WTO talks yield ‘very encouraging’ progress

WTO talks yield ‘very encouraging’ progress

Geneva: Talks among seven key members have produced “very encouraging movements" in efforts to produce a global trade agreement, a spokesman for World Trade Organization (WTO) Director-General Pascal Lamy said.

Talks are now moving to a group of more than 30 trade ministers, Keith Rockwell told journalists in Geneva on Friday. “It has been a productive few hours," he said. “There is a spirit of cooperation and they decided it’s time to bring this to the wider group." Members of the core negotiating group, which together represent 80% of world trade, include the US, Brazil, the EU, India, China, Japan and Australia.

The talks mark the last chance to strike a deal on cutting tariffs and subsidies in agriculture and manufactured goods before the US presidential election in November. Failure to wrap up an accord may delay the Doha Round of talks for years because of changes in the US administration and at the European Commission.

Earlier in the day, Lamy told delegates the talks were at risk of collapse after four days of “painfully slow" progress. He described the situation as “critical, edging between success and failure. The next 24 hours are crucial. Positions must move quite radically. If we do not see this rapid progress toward convergence, the deal will not happen."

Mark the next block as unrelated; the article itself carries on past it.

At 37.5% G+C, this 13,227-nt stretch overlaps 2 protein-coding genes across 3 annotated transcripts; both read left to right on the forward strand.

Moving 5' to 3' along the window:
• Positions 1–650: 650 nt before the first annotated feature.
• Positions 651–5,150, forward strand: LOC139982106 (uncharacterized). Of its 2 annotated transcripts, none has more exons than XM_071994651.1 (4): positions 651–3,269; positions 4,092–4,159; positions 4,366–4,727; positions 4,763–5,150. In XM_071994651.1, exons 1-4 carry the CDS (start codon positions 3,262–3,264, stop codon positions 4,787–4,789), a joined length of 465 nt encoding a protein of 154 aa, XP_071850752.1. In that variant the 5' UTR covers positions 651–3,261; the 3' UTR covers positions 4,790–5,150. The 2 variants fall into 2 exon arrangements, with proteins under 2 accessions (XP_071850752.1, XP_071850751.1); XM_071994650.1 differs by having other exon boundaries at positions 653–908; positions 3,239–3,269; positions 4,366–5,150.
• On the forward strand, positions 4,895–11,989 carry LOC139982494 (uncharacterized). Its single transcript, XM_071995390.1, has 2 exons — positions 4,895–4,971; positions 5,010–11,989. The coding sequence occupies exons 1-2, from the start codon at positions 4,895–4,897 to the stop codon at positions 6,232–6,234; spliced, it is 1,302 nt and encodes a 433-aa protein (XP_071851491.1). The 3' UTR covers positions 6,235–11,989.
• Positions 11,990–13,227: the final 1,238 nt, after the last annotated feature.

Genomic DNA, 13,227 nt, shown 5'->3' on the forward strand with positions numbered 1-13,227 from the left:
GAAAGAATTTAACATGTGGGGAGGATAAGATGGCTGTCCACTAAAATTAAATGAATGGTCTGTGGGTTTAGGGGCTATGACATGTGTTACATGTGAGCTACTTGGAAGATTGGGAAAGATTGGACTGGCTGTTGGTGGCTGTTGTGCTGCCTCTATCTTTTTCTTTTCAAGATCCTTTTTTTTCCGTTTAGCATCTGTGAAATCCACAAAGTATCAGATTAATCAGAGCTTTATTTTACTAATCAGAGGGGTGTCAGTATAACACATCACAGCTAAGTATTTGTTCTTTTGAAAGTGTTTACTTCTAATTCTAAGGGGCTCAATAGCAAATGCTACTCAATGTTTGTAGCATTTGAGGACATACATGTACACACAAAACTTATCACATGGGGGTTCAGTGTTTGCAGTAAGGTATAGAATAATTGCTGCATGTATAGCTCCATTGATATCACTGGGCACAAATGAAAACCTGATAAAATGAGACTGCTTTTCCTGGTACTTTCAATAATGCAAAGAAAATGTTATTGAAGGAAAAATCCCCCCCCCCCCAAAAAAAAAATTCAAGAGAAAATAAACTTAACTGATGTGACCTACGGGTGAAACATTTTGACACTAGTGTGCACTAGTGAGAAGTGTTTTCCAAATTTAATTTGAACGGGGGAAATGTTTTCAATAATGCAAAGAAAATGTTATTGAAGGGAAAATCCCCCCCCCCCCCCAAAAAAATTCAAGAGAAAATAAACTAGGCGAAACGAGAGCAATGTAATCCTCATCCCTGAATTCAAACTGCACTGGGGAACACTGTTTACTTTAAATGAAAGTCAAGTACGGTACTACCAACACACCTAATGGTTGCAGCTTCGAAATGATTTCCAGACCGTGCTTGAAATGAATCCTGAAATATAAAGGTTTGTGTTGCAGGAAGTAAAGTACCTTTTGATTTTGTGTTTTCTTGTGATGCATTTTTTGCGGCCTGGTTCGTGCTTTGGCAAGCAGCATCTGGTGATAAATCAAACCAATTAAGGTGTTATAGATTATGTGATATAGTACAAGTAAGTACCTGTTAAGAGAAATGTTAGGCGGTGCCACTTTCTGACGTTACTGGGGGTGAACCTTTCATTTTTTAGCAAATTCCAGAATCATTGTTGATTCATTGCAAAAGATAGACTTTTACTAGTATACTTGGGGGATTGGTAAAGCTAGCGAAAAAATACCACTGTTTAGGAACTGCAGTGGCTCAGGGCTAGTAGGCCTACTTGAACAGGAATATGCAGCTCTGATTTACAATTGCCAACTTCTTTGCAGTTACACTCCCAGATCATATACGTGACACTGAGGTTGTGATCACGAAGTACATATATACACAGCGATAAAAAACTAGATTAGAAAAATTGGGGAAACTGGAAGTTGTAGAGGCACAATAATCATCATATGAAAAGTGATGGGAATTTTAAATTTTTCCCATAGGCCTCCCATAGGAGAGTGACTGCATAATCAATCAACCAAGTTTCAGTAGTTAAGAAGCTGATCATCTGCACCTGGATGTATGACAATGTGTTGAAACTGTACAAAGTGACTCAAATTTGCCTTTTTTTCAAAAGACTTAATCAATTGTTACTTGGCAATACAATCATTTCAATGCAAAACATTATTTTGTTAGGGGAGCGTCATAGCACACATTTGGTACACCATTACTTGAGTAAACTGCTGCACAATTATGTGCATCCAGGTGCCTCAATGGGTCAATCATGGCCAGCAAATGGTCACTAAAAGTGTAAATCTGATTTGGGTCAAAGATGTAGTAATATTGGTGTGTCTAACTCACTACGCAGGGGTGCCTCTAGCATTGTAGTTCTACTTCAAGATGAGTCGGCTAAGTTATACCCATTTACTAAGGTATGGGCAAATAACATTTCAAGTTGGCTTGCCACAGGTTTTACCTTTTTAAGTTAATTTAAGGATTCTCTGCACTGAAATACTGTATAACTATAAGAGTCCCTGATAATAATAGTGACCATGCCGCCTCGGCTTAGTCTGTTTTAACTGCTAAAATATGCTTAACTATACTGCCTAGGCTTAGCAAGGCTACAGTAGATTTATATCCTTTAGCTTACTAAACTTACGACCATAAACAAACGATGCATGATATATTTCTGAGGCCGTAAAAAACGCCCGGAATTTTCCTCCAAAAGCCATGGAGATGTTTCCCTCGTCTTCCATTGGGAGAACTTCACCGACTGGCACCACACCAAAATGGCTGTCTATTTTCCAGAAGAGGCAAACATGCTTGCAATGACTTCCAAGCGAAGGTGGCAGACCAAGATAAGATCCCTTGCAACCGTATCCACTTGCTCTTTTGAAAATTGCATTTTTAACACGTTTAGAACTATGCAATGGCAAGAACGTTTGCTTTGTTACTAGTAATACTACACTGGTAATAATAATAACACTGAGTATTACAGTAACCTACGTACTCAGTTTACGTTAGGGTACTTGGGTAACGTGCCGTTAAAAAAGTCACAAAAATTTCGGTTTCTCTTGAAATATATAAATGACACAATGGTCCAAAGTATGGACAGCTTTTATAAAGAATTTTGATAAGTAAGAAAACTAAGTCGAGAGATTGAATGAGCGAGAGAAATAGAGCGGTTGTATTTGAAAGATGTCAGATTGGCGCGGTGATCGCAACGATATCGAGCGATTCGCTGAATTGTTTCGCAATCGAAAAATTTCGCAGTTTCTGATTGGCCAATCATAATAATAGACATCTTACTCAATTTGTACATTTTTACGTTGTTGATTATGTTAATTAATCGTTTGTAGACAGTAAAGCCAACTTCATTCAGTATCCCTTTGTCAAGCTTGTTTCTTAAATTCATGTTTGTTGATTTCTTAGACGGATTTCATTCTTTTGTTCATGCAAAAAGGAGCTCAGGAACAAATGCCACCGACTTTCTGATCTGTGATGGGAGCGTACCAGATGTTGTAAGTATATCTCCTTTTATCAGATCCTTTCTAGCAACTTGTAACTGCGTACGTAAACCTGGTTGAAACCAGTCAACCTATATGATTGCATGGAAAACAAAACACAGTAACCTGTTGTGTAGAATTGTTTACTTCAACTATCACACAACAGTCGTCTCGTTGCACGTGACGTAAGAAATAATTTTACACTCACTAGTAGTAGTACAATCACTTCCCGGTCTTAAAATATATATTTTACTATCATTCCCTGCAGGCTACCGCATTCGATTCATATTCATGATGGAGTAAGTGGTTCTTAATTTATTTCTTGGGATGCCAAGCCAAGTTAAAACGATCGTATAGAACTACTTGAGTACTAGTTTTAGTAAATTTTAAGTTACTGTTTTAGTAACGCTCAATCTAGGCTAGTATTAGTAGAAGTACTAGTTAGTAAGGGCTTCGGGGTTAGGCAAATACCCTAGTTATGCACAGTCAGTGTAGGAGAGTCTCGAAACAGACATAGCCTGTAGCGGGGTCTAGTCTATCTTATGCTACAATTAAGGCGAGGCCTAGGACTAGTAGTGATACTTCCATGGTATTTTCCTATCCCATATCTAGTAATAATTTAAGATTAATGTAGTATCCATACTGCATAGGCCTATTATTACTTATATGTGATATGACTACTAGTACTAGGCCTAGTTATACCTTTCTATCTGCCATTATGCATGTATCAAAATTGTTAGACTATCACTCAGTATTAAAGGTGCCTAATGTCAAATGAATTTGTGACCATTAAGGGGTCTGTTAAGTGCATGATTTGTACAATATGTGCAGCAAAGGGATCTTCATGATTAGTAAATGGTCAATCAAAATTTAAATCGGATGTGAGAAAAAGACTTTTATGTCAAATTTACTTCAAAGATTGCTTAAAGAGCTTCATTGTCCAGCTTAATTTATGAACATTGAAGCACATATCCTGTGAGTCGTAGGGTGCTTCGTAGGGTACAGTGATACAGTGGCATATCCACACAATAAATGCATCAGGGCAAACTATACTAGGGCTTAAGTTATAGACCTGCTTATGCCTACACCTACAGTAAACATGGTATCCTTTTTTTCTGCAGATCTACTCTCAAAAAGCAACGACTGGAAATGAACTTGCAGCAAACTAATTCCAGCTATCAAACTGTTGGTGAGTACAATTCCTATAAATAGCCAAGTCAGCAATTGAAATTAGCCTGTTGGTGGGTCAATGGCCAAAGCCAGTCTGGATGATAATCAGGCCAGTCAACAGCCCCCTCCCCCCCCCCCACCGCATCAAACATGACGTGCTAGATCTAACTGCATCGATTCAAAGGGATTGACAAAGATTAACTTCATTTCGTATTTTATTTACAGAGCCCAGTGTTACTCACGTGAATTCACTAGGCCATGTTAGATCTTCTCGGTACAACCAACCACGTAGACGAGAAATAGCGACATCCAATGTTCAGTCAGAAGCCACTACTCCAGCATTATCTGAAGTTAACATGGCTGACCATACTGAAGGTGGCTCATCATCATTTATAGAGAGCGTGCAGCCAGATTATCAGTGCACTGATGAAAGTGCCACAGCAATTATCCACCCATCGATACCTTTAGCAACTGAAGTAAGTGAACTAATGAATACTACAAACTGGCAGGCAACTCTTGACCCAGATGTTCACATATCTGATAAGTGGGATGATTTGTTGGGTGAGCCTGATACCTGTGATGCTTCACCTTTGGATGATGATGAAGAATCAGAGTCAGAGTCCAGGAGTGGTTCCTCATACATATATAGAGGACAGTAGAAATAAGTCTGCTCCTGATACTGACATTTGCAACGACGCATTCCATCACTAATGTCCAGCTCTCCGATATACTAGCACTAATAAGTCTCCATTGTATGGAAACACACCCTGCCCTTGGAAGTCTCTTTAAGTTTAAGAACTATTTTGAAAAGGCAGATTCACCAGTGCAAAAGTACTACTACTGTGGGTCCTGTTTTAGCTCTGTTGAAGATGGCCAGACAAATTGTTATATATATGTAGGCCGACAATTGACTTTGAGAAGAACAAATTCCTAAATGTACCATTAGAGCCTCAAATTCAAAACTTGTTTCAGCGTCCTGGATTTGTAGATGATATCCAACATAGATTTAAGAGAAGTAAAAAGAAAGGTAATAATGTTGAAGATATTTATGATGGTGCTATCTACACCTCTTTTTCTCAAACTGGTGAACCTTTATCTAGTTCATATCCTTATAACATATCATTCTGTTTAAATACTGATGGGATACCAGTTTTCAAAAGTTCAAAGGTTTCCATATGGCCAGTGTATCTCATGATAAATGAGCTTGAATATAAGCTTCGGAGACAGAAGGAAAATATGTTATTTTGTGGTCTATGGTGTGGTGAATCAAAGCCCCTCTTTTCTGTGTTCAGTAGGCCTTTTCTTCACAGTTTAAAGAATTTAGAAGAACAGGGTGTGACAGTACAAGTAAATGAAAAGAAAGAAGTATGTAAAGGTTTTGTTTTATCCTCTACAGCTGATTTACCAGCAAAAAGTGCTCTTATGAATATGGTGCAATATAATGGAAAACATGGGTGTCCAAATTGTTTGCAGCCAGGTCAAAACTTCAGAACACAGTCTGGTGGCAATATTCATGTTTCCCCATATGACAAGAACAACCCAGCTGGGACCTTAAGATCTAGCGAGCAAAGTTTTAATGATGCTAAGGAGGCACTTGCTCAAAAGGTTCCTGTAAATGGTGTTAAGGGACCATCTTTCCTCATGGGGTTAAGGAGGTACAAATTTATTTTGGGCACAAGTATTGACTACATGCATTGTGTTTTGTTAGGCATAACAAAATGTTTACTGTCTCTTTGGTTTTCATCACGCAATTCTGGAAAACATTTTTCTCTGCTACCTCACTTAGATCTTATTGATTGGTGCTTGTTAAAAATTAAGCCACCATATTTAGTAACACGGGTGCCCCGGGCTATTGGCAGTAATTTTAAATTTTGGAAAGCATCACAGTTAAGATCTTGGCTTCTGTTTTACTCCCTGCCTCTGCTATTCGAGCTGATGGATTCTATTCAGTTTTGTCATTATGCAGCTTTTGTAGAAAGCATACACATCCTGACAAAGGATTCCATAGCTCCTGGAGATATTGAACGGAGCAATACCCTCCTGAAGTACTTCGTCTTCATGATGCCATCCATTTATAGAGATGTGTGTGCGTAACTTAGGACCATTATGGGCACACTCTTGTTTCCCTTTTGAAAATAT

The trade round began seven years ago with the aim of helping poor nations benefit from trade liberalization. Negotiators from rich countries want more assurances that emerging economies will open their markets to more foreign goods while developing nations are pressing wealthy governments such as the US and the EU to cut agricultural tariffs and aid to their farmers.

Friday’s talks among the seven core members are “crucial," EU Trade Commissioner Peter Mandelson said as he arrived for the fifth day of negotiations. He declined to comment after the five-hour meeting wrapped up.

Lamy’s decision to call the summit was a gamble aimed at pressing key governments in the WTO to bridge divisions in a short period. He told negotiators last month that without an accord on agriculture and industrial goods by the end of July, the chances for a successful conclusion to the trade round are less than 50%.